Tuesday, October 31, 2017

Bike Hunt Stories Show the Power of Bicycles - Story 5: Rebel

Today is Halloween, which sets my mind on an eerie bike hunt giveaway in Denver back in 2001. It was my fourth attempt at a Bike Hunt and my first true giveaway. The scene that unfolded that cold early morning still reminds me of ghosts and that gut-wrench possibility of goblins. That’s why I’ve chosen the story of Rebel, a battered blue mountain bike with dodgy brakes, for the next in this series of excerpts from my recently published memoir, Bike Hunt.

            The frigid pre-dawn air smacked me as I stepped through the sliding glass hotel entry rolling Rebel at my side. Had I not had this urgent errand, I would have turned right around and headed back to my cozy room to wait out the hour before the airport shuttle would arrive. One hour to scan the unfamiliar streets of downtown Denver for the proper recipient of Rebel—a worn, but sturdy mountain bike I’d bought at a pawn shop two days before. October 2001, an early winter. This was the wrap up of my fourth Bike Hunt, my first deliberate giveaway. Pony, in Philadelphia, had inspired the hunt. Fifi, in D.C., had broadened my expectations. And Purple Flash, in Wenatchee, had sweetened it all with her giveaway. I had to get this one right.
            I’d been riding Rebel to the various meetings scheduled around a transportation summit for western officials and advocates. He was a good bike, brakes a bit sketchy, but he rolled smooth, shifted well, and actually came to a stop if I squeezed both levers hard. His blue paint was scratched through in many spots though I could see he was once a looker. The pawn shop owner had lent me the few tools I needed to tighten his hubs, adjust his stem, and rethread the left pedal that had nearly fallen off. I named him Rebel because he had obviously faced great odds, but he had a certain vigor to him as soon as I pedaled off, as if he’d hated being cooped up in that pawn shop.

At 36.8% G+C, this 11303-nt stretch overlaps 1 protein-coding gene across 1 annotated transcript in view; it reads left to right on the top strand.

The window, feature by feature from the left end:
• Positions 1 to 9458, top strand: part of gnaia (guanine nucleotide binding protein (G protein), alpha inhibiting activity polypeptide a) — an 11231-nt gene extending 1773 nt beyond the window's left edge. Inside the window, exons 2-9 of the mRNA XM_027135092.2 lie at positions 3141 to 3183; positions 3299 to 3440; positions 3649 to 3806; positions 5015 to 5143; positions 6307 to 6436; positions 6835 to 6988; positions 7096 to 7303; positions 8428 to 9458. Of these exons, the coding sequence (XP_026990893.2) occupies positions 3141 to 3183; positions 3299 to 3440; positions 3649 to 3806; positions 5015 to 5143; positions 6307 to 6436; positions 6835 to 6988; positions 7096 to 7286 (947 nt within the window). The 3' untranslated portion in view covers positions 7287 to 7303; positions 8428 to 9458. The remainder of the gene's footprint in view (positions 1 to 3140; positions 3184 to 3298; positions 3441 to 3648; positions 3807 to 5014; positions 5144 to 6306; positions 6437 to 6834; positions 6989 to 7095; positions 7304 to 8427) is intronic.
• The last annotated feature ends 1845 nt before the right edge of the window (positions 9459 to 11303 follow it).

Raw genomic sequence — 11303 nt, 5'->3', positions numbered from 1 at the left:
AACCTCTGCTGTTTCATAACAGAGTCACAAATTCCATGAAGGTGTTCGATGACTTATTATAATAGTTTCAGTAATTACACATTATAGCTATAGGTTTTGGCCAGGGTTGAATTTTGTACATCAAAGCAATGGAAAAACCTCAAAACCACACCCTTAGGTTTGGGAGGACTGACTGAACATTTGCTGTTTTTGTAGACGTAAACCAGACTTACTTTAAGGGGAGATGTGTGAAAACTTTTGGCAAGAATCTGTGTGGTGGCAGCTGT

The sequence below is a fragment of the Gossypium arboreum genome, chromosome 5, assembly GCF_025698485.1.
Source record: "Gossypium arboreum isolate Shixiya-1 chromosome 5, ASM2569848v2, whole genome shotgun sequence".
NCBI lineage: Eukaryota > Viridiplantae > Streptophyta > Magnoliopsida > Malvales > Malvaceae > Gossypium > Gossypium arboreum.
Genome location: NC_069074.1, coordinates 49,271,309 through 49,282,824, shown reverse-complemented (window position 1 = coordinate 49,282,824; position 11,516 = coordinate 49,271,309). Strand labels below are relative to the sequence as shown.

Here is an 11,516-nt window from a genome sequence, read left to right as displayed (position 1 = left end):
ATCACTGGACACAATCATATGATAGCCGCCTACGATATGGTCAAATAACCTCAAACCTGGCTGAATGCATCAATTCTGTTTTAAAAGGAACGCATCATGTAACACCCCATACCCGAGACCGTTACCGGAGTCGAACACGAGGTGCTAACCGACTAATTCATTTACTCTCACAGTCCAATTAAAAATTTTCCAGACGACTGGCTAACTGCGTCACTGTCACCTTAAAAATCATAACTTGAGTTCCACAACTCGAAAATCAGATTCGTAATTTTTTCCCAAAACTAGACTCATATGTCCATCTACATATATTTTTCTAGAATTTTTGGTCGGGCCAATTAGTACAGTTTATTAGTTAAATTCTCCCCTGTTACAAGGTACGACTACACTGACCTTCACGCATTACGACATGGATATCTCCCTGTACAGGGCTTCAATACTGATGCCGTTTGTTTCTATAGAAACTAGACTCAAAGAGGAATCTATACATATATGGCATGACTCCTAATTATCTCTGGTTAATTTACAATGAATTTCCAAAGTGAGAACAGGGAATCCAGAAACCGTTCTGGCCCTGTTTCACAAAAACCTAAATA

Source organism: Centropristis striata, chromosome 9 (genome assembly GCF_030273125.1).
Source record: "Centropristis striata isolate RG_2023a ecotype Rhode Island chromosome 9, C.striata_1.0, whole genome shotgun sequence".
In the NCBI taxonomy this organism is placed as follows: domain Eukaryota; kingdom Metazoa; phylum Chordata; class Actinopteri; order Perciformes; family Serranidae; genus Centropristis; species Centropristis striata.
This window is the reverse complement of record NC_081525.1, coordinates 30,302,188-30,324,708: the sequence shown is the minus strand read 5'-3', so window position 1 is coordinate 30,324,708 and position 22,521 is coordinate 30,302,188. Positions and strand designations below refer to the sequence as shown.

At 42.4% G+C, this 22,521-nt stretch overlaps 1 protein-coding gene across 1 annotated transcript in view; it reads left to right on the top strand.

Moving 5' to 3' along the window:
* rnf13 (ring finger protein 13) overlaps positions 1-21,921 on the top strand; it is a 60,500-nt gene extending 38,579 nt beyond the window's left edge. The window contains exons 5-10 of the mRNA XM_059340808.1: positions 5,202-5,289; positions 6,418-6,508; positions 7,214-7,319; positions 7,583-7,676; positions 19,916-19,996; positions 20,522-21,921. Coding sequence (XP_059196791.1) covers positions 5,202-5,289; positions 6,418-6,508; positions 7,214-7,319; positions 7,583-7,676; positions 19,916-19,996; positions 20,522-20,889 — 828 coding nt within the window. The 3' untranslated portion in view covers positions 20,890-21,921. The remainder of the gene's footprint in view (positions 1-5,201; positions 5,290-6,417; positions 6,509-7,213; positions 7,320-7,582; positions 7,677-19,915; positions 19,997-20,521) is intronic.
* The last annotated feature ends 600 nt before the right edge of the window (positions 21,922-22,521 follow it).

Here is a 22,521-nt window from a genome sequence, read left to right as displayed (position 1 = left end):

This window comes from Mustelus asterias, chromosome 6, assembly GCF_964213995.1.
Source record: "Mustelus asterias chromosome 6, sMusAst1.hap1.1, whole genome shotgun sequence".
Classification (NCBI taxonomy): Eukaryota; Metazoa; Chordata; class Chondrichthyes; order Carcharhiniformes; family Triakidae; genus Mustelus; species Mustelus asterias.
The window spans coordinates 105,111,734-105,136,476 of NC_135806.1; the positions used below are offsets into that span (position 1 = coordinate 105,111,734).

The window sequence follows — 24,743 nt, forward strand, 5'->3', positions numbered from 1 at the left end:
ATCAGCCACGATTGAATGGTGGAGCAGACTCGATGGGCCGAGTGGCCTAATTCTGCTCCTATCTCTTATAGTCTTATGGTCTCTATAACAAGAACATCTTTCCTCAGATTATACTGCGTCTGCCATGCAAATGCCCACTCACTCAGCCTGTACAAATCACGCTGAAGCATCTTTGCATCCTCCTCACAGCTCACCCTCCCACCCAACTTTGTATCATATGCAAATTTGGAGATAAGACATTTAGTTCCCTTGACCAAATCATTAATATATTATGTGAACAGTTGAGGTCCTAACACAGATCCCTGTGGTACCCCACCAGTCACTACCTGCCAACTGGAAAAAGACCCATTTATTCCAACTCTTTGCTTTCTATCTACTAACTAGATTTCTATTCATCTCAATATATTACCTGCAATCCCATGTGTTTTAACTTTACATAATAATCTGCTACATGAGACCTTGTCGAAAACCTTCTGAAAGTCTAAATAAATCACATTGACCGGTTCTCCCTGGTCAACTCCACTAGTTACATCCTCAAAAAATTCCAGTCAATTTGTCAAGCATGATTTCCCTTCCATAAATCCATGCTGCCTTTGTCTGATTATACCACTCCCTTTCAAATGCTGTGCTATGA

I donned my helmet (a bad habit I had back then) and started pedaling, fighting the urge to pedal fast against the cold. Granules of snow pelted my face and sugarcoated the few people out, walking fast, pre-rush hour. Even though this was my first deliberate Bike Hunt giveaway, I knew Rebel’s new owner could be anyone I passed. I needed to take it slow, study each face, find the one with a bit of sadness, something missing in their life.
            I turned onto the 16th Street Mall where I’d seen homeless people the night before laying out their blankets in doorways. The 16th Street Mall was formerly a traffic-filled city street, but it no longer admitted cars, only pedestrians, cyclists, and a free tram that moseyed down the center. This allowed me to zig and zag from doorway to doorway across the street and back. But I kept striking out. All I could see were mounds of blankets, cardboard, and newspaper with a bit of sugarcoating for effect. Come to think of it, if I’d slept in a doorway the night before, I sure as heck wouldn’t be throwing back my blankets anytime soon either, at least not until the sun was well up. And I wasn’t about to go up and nudge any of the mounds. Picture that: Nudge, “Hiya, do you want a bicycle?” Let’s just say that wasn’t an option.
            I checked my watch—only half an hour before I had to be back at the hotel in time to grab my things and bolt to the shuttle. The farther I went, the longer it would take to walk back. I was nearing the end of the pedestrian mall area with only the endless expanse of the unfamiliar city stretching beyond. I shook off the thought of failure.
            Only three doorways with mounds remained before I’d have to venture out into the untamed streets. As my heart sank with the prospect of traveling too far to walk back in time for my shuttle, I glanced to my right down a side street at an eerie scene. In the beam of a streetlamp, a billow of ghostly steam whirled up against the descending snow. At first, all I saw was the steam, then a dark shape and then all seven of them, palms pushing down as they rocked back and forth.
            Standing on my pedals, squeezing hard on the brake levers, I nearly fell over as Rebel eased to a stop. It took all my will not to ride full speed right at them and tell them how excited I was to find them. I carefully eased my leg over the seat, composed myself, and walked as nonchalantly as I could toward the group. They were about half a block away, time enough for me to practice my line, and then I realized I had a big problem—what if they all wanted Rebel? I stopped. No, it was my last chance. Time was evaporating with each hesitation.